Egirl Team

AddedTuesday, November 20, 2018 at 9:47 AM

Have you ever felt like you were not able to show your full intelligence in order for people to like you?
I do really well in school, but people get mad at me if I say anything about it. I don’t want to make people feel bad, but I’m also proud of my work. Have you ever faced this? If so, what did you do about it?
Related to Communication Skills, Self Doubt, Social Concerns, Working with People
  • Jodie Lutkenhaus , Texas A&M University
    Answered Monday, November 26, 2018 at 3:20 PM
    I sure have, especially when I was in high school. However, I was reminded that high school was only temporary. I tried to keep my head down, do my work, and get through it. Once at college, I was able to specialize in chemical engineering, where everyone around me was just as smart! It was a relief to finally be myself, to make new friends interested in STEM just like me, and to share the same goals with these friends.
  • Mekka Williams , NetApp
    Answered Monday, November 26, 2018 at 3:17 PM

    Unfortunately yes. This problem never goes away and can happen right in your own family. Here is my advice:

    • Stop hiding your intelligence immediately. You don’t have to play dumb. Sometimes you can just refrain from engaging directly in those conversations. It is better to say nothing than to pretend you don’t know any better.
    • Don’t bring your facts to an opinion fight. Recognize when people are interested in learning and hearing truth versus venting and wanting their opinions heard.
    • Learn how to use your powers for good! You can from time to time educate your friends and raise the bar in your social circle.
    • Don’t be afraid to mix it up! Find circles of like minded people that you can grow with and hang out with them sometimes too!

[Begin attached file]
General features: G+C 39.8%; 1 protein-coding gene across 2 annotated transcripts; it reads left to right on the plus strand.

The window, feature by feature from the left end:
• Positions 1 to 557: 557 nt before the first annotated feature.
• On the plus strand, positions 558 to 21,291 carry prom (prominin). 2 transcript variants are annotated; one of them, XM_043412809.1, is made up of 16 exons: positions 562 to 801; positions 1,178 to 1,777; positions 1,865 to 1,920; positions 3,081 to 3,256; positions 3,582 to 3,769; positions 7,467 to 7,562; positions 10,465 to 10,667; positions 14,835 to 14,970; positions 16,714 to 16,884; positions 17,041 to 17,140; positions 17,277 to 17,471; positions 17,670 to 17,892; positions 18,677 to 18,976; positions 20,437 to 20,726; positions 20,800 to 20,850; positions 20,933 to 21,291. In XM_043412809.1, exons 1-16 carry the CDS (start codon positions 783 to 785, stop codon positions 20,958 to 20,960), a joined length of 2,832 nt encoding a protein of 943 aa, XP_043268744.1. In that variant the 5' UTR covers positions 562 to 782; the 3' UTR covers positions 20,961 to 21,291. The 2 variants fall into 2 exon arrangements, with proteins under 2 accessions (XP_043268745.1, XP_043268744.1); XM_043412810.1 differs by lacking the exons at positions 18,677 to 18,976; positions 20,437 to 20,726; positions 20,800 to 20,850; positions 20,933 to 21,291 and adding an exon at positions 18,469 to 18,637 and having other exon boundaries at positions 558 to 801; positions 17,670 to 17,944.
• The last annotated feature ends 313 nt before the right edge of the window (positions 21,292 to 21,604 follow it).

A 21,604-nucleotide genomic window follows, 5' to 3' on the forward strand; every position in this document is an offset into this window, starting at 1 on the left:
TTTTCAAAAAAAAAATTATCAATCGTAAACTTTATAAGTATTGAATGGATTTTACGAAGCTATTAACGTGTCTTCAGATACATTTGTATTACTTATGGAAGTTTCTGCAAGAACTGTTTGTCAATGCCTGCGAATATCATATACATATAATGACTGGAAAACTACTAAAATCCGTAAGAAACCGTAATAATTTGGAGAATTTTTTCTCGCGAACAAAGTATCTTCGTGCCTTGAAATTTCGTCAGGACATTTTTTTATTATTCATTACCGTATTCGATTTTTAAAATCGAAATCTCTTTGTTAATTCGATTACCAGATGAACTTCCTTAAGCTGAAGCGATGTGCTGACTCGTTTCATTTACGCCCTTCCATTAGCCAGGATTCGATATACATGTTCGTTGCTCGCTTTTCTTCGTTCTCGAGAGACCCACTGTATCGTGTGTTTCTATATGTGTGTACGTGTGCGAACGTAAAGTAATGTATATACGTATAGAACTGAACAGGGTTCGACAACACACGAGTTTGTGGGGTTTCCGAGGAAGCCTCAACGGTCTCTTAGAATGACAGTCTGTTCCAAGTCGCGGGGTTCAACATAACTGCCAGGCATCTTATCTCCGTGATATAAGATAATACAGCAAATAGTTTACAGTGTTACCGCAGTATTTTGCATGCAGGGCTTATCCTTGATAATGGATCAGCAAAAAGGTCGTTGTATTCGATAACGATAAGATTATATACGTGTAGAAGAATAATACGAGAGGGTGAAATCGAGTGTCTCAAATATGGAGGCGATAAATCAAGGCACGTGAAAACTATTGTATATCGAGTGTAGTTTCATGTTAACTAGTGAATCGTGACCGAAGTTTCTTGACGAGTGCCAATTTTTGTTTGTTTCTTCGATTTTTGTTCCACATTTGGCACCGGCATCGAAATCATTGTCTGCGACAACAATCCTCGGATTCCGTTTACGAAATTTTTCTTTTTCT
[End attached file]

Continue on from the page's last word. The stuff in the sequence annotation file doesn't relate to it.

• Make sure you are not misinterpreting the situation. Sometimes our read on how our circles will react to our authentic selves is off. Get out of your own head and be yourself! You might find that your circle is just fine with the real you.

    At the end of the day, if people need you to pretend you are not as smart as you are in order to like you, you probably don’t need those people.

  • Priscilla Bennett , Spire / Laclede Gas Company
    Answered Monday, November 26, 2018 at 3:14 PM
    No, I have never felt the need to hide my intelligence to fit in. I can understand that you may feel this may be the only way to fit into a certain crowd and my suggestion would be to find those friends who like you for you. Instead of pretending to be something or someone you are not, know that there are different people in the world and this would be a prime time to explore new friendships and connect with people you may have something in common with – be that your book smarts, or hobbies, or cultural matches, or sports, or joining some school groups that are a mix of intelligence. Everyone can learn something from someone and the key is to never stop learning, so my suggestion would be to find some new people to associate yourself with, no matter their intellect, and you’ll find acceptance right around the corner!

  • Rebecca Goldberg , Cameron Engineering & Associates, LLP
    Answered Monday, November 26, 2018 at 3:12 PM
    Hi! It is not on you to pretend to be less intelligent for people to like you. Firstly, not everyone will like you, and that is okay. Secondly, your intelligence/inquisitiveness is as much a part of you as your skin color or hair type or ancestry. What if someone didn't like you because they don't like Norwegians? It's a silly example, but you get my meaning: Do NOT just change yourself to be better liked by other people. They won't respect you for it, and they'll probably not be reliable friends anyway.

  • Andromeda DuMont , CH2M / Jacobs
    Answered Monday, November 26, 2018 at 1:22 PM

    As a civil engineer, my job requires as much social intelligence as it does technical intelligence. In some situations, I need to communicate my authority and credentials so that people understand my technical credibility. But in other situations, I disarm people or downplay those same credentials. I'll ask people to explain it like I'm five or I won't call a timeout when they start to do the dreaded "mansplaining." In those situations, I consciously make the decision to appeal to the crowd or else I've decided that this situation doesn't require intellectual respect from all parties. It's not worth the stress to always fit in with my intellectual peers, especially if they are people who won't be changing their viewpoints easily. I see this as a human experience and not necessarily a woman's experience. As the poet John Lydgate says "you can please some of the people all of the time, you can please all of the people some of the time, but you can't please all the people all of the time".